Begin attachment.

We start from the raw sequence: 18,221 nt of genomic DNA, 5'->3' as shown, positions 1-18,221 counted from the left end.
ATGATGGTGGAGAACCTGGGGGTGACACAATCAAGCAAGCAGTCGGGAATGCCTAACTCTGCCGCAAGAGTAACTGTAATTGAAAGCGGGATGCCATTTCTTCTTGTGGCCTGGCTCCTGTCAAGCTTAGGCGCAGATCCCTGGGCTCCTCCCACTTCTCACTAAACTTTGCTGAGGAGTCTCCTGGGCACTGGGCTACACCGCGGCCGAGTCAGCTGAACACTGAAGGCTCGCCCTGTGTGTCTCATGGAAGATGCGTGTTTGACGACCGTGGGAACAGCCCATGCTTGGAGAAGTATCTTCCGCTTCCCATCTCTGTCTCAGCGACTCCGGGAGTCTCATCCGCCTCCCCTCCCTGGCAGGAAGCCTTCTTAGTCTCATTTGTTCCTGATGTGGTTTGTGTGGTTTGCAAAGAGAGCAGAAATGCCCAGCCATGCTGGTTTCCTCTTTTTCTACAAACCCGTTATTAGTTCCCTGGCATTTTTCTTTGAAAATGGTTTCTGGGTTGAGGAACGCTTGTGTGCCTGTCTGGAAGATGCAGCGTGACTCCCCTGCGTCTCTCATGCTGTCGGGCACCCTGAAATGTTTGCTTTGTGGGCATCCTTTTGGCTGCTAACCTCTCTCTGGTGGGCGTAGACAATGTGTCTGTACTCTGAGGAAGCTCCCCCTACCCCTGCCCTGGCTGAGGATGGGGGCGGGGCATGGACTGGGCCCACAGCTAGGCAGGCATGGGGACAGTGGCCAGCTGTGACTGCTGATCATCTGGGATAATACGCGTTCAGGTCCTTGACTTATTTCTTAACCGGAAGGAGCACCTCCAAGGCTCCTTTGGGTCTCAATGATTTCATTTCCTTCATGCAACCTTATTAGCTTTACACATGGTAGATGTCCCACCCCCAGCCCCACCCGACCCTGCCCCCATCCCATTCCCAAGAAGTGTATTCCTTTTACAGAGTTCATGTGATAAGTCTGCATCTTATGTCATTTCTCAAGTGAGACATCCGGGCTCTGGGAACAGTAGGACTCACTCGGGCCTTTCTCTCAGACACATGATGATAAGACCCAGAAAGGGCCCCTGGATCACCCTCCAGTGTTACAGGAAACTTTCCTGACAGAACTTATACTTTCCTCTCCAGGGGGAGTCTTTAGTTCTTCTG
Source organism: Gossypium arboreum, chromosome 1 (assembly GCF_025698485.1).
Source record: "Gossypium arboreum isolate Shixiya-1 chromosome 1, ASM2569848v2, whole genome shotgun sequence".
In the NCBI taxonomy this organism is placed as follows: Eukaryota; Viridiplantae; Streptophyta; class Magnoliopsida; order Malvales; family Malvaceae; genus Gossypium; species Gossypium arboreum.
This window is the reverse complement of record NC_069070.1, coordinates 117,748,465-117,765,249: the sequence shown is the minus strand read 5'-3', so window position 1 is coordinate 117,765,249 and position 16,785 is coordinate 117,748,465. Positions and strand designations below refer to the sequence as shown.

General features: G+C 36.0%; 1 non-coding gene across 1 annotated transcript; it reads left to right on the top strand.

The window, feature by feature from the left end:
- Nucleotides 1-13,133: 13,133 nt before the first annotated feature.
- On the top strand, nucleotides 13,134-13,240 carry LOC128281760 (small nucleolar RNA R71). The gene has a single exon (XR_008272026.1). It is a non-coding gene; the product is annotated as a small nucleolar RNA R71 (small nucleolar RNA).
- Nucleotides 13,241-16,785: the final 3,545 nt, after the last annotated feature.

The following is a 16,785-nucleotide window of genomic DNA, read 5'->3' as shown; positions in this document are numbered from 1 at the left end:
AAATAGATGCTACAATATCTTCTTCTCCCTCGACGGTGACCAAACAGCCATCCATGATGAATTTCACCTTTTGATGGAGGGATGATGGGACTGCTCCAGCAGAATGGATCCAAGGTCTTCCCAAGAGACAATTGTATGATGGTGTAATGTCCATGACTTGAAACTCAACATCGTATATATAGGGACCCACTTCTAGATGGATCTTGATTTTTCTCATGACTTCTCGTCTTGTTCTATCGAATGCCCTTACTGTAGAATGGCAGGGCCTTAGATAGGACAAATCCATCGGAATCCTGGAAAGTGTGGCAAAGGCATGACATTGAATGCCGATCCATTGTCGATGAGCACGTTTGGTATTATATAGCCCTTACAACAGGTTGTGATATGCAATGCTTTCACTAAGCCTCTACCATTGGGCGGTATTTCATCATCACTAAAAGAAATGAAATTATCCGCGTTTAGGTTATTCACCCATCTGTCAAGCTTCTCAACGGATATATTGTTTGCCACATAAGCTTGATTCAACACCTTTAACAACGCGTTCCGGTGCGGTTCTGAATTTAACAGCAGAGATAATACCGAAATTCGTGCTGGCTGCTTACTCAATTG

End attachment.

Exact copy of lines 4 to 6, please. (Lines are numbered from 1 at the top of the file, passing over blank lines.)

Source record: "Gossypium arboreum isolate Shixiya-1 chromosome 1, ASM2569848v2, whole genome shotgun sequence".
In the NCBI taxonomy this organism is placed as follows: Eukaryota; Viridiplantae; Streptophyta; class Magnoliopsida; order Malvales; family Malvaceae; genus Gossypium; species Gossypium arboreum.
This window is the reverse complement of record NC_069070.1, coordinates 117,748,465-117,765,249: the sequence shown is the minus strand read 5'-3', so window position 1 is coordinate 117,765,249 and position 16,785 is coordinate 117,748,465. Positions and strand designations below refer to the sequence as shown.